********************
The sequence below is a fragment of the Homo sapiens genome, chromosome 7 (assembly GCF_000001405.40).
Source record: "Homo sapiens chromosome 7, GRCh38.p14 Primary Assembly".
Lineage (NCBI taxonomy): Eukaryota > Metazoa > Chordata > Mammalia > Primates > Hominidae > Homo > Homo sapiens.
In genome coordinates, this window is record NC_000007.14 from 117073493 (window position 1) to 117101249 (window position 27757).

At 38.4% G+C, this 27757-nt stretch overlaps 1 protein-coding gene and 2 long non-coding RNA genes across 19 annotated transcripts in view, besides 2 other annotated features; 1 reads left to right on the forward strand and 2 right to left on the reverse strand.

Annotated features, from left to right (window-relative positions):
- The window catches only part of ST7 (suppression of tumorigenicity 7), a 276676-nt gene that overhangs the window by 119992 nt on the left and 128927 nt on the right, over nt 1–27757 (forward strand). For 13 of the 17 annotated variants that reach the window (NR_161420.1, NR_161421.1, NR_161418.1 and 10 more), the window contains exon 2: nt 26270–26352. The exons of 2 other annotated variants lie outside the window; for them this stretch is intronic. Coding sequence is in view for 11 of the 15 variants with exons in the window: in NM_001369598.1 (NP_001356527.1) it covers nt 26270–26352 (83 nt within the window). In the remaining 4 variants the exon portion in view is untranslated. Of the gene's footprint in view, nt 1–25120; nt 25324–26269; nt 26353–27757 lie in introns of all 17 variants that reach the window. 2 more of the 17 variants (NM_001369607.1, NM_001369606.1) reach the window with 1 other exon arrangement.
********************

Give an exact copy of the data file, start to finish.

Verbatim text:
The sequence below is a fragment of the Homo sapiens genome, chromosome 7 (assembly GCF_000001405.40).
Source record: "Homo sapiens chromosome 7, GRCh38.p14 Primary Assembly".
Lineage (NCBI taxonomy): Eukaryota > Metazoa > Chordata > Mammalia > Primates > Hominidae > Homo > Homo sapiens.
In genome coordinates, this window is record NC_000007.14 from 117073493 (window position 1) to 117101249 (window position 27757).

At 38.4% G+C, this 27757-nt stretch overlaps 1 protein-coding gene and 2 long non-coding RNA genes across 19 annotated transcripts in view, besides 2 other annotated features; 1 reads left to right on the forward strand and 2 right to left on the reverse strand.

Annotated features, from left to right (window-relative positions):
- The window catches only part of ST7 (suppression of tumorigenicity 7), a 276676-nt gene that overhangs the window by 119992 nt on the left and 128927 nt on the right, over nt 1–27757 (forward strand). For 13 of the 17 annotated variants that reach the window (NR_161420.1, NR_161421.1, NR_161418.1 and 10 more), the window contains exon 2: nt 26270–26352. The exons of 2 other annotated variants lie outside the window; for them this stretch is intronic. Coding sequence is in view for 11 of the 15 variants with exons in the window: in NM_001369598.1 (NP_001356527.1) it covers nt 26270–26352 (83 nt within the window). In the remaining 4 variants the exon portion in view is untranslated. Of the gene's footprint in view, nt 1–25120; nt 25324–26269; nt 26353–27757 lie in introns of all 17 variants that reach the window. 2 more of the 17 variants (NM_001369607.1, NM_001369606.1) reach the window with 1 other exon arrangement.